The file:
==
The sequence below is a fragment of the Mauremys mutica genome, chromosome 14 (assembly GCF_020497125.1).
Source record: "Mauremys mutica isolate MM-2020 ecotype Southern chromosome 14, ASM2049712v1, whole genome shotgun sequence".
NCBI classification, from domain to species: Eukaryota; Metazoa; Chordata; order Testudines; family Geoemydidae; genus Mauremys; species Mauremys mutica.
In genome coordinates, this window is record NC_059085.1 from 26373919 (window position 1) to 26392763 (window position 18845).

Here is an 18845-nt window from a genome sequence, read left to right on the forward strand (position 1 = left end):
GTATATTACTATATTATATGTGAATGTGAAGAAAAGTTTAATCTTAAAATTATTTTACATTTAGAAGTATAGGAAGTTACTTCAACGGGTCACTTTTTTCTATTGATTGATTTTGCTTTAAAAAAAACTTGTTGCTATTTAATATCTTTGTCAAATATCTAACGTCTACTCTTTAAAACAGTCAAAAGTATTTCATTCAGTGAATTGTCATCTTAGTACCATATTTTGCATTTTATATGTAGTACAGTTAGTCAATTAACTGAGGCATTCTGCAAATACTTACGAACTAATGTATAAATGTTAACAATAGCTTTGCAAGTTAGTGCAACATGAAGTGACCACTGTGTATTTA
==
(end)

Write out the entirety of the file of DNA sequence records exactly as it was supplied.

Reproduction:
The sequence below is a fragment of the Mauremys mutica genome, chromosome 14 (assembly GCF_020497125.1).
Source record: "Mauremys mutica isolate MM-2020 ecotype Southern chromosome 14, ASM2049712v1, whole genome shotgun sequence".
NCBI classification, from domain to species: Eukaryota; Metazoa; Chordata; order Testudines; family Geoemydidae; genus Mauremys; species Mauremys mutica.
In genome coordinates, this window is record NC_059085.1 from 26373919 (window position 1) to 26392763 (window position 18845).

Here is an 18845-nt window from a genome sequence, read left to right on the forward strand (position 1 = left end):
GTATATTACTATATTATATGTGAATGTGAAGAAAAGTTTAATCTTAAAATTATTTTACATTTAGAAGTATAGGAAGTTACTTCAACGGGTCACTTTTTTCTATTGATTGATTTTGCTTTAAAAAAAACTTGTTGCTATTTAATATCTTTGTCAAATATCTAACGTCTACTCTTTAAAACAGTCAAAAGTATTTCATTCAGTGAATTGTCATCTTAGTACCATATTTTGCATTTTATATGTAGTACAGTTAGTCAATTAACTGAGGCATTCTGCAAATACTTACGAACTAATGTATAAATGTTAACAATAGCTTTGCAAGTTAGTGCAACATGAAGTGACCACTGTGTATTTA